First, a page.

Leadership is important because it is not just about mobilization but direction over time. At the same time repression and violence are not guaranteed to work against a mobilized population. It has been suggested that there are class divisions in the current protests that did not occur in 1979. There is, I suggest, a dynamic that without some agreed political compromise, those who are protesting against a repressive government have to keep going, perhaps as Juan Cole suggests by using a general strike.

    The interesting thing so far is what the government has chosen not to do. They have not arrested or killed the leaders of the insurrection, which suggest their hands are tied to some extent.

  17. Ian Gould
    June 26th, 2009 at 22:35 | #17

    In the 2005 election, Ahmadinejad’s support was stronger in Tehran (where he’d been mayor) than in the countryside.

    The two main opposition candidates Mousavi and Karoubi are members (respectively) of the Azeri and Lur ethnic groups.

    In 2005, Mousavi won the largest share of the vote in the ethnic Azeri areas (Azeris make up around 25-30% of the population of Iran).

    The 2009 purported results show Ahmadinejad winning absolute majorities in both Luristan and the Azeri-majority provinces.

    Ahmadinejad was never particularly popular in rural Iran (and seeing as 65% of Iranians live in the major cities even if he were, such support would not be enough to produce his claimed margin of victory).

    http://edition.cnn.com/2009/WORLD/meast/06/22/dabashi.iran.myths/

    “… the movement that is unfolding in front of our eyes is seen as basically a middle-class uprising against a retrograde theocracy that is banking on backward, conservative and uneducated masses who do not know any better. While the illiterate and “uncouth” masses provide the populist basis of Ahmadinejad’s support, the middle class is demanding an open-market civil society.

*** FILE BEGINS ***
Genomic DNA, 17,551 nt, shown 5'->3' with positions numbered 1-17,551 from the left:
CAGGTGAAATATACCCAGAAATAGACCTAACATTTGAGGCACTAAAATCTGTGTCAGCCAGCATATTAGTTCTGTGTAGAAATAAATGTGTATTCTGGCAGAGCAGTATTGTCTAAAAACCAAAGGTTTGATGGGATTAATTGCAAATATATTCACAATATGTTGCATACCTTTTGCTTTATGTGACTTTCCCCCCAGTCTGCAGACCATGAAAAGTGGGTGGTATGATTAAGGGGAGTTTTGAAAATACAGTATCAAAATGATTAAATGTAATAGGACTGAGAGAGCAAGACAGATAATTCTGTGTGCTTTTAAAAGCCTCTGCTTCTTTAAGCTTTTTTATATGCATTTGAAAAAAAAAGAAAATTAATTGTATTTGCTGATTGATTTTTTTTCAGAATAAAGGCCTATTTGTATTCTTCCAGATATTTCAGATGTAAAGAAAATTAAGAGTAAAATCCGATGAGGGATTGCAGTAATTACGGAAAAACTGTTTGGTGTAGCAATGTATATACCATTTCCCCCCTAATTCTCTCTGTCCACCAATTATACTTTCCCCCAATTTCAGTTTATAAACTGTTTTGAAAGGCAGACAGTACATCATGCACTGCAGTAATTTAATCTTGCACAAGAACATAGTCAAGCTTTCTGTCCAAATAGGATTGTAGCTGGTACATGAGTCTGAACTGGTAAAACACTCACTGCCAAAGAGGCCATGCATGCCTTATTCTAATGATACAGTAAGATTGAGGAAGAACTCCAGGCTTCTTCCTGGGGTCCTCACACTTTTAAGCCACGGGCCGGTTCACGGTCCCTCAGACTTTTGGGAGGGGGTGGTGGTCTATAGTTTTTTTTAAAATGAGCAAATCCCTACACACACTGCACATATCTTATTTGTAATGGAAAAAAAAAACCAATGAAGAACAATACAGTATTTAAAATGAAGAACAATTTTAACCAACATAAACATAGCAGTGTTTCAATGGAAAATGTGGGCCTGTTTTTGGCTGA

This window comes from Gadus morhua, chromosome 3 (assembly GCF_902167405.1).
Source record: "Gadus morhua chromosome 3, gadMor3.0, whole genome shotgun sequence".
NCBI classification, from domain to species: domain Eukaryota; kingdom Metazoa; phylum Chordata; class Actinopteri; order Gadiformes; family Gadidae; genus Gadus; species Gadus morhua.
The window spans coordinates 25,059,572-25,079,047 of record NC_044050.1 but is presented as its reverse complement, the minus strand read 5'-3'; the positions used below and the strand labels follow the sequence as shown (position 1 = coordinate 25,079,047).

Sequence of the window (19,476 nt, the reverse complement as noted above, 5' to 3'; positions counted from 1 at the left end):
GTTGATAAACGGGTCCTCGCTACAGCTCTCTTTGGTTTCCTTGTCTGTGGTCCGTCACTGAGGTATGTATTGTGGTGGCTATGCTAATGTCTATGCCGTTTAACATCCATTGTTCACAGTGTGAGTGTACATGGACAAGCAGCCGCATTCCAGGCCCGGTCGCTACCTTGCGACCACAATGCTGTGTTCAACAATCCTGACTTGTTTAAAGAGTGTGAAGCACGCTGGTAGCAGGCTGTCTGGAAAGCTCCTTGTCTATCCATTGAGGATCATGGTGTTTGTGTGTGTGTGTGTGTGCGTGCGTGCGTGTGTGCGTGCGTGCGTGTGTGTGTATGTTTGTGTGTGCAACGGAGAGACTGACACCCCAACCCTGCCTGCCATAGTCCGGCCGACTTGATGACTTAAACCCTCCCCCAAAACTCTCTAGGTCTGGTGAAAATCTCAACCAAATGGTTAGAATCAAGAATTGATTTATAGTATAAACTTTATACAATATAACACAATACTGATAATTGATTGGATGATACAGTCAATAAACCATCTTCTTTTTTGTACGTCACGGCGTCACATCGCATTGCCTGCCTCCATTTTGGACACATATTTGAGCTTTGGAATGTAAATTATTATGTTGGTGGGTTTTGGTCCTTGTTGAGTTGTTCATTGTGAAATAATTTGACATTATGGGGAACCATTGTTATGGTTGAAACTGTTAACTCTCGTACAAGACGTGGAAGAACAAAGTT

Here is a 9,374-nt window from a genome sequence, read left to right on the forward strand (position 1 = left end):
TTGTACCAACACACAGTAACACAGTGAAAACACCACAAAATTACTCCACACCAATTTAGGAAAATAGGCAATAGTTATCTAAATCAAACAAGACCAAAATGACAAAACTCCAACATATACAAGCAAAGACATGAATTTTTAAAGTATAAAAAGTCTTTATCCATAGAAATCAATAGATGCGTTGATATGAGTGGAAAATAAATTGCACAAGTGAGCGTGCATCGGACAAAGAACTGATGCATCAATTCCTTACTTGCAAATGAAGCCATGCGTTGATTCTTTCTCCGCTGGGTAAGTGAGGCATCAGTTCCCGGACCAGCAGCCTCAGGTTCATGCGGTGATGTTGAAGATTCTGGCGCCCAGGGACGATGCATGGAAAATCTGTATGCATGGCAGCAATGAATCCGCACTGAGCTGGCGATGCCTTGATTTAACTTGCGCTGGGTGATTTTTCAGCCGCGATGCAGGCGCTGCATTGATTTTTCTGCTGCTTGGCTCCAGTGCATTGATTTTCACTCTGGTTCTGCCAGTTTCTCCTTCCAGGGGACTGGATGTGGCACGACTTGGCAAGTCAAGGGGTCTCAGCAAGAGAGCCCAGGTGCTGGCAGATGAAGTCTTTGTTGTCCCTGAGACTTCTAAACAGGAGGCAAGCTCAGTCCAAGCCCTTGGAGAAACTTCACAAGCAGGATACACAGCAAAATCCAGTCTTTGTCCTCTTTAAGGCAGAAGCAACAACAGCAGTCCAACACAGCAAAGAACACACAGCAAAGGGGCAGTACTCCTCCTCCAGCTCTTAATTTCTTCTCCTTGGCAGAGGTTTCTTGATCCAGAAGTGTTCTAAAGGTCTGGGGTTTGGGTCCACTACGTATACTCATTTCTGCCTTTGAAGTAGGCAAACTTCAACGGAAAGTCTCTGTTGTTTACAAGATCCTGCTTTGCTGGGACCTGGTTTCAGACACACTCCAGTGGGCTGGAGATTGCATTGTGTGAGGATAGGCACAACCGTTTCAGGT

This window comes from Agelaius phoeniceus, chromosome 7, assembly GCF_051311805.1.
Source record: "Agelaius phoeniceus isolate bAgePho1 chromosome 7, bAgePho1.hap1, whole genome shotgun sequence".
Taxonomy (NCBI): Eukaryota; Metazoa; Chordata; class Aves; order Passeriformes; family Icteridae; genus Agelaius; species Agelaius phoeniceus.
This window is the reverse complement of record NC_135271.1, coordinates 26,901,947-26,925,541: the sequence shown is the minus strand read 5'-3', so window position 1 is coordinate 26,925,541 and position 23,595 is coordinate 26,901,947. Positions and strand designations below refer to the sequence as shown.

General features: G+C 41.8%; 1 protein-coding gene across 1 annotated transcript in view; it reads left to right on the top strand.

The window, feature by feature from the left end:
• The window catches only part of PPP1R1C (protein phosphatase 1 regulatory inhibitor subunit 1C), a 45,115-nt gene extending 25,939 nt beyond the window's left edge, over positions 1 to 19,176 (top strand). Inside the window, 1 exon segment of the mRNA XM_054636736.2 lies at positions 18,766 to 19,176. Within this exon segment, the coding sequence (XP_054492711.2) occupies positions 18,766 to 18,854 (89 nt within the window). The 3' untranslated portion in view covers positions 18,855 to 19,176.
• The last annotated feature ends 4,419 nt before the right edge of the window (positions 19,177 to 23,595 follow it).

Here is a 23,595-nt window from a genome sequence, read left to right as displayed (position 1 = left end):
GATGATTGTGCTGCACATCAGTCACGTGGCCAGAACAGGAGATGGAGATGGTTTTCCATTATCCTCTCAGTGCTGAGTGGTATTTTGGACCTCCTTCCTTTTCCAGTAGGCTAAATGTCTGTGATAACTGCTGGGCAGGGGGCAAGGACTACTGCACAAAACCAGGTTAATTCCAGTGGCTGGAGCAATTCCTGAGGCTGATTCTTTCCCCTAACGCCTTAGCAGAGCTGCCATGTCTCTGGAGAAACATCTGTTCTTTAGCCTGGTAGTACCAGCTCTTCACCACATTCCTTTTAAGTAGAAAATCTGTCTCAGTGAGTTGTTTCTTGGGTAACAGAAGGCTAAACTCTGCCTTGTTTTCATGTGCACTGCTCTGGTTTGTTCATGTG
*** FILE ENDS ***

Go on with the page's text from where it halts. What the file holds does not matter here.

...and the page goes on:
Highly educated, pro-Western and progressive Iranians are thus placed on Mir Hossein Moussavi’s side, while backward villagers and urban poor are on Ahmadinejad’s. The fact that in North America and Western Europe, usually unveiled and fluently English-speaking women are brought to speak on behalf of the women demonstrators further intensifies the impression that if women are veiled or do not speak English fluently then they must be Ahmadinejad supporters.

    This is a deeply false dichotomy that projects a flawed picture to the outside world. It is predicated on the spin that a very limited pool of expatriate academics are putting on a movement that is quite extraordinary in Iranian political culture, one whose full dimensions have yet to be unpacked.

    What above all challenges the reading of this event as a middle-class revolt against “uncouth radicalism” is a crucial statistic that professor Djavad Salehi-Isfahani, one of the most reliable Iranian economists in the U.S., provides in the same set of responses that The New York Times solicited from experts. “Young people ages 15-29,” Salehi-Isfahani reports, “make up 35 percent of the population but account for 70 percent of the unemployed.”

    The overwhelming majority of the people pouring into streets of Tehran and other major cities in support of Moussavi are precisely these 15- to 29-year-olds. How could this then be a middle-class uprising if the overwhelming majority of those who are supporting it and putting their lives on the line are in fact jobless 15- to 29-year-olds who still live with their parents — who cannot even afford to rent an apartment, let alone marry and raise a family and join the middle class in a principally oil-based economy that is not labor-intensive to begin with?

    Another crucial statistic that Salehi-Isfahani does not cite is the fact that more than 63 percent of university entrants in Iran are women, but only 12 percent are part of the labor force. That means that the remaining 51 percent are out of a job, and yet the most visible aspect of these anti-Ahmadinejad demonstrations is that women visibly outnumber men. How could jobless men and women be participating in a massive middle-class uprising against their “uncouth” leaders?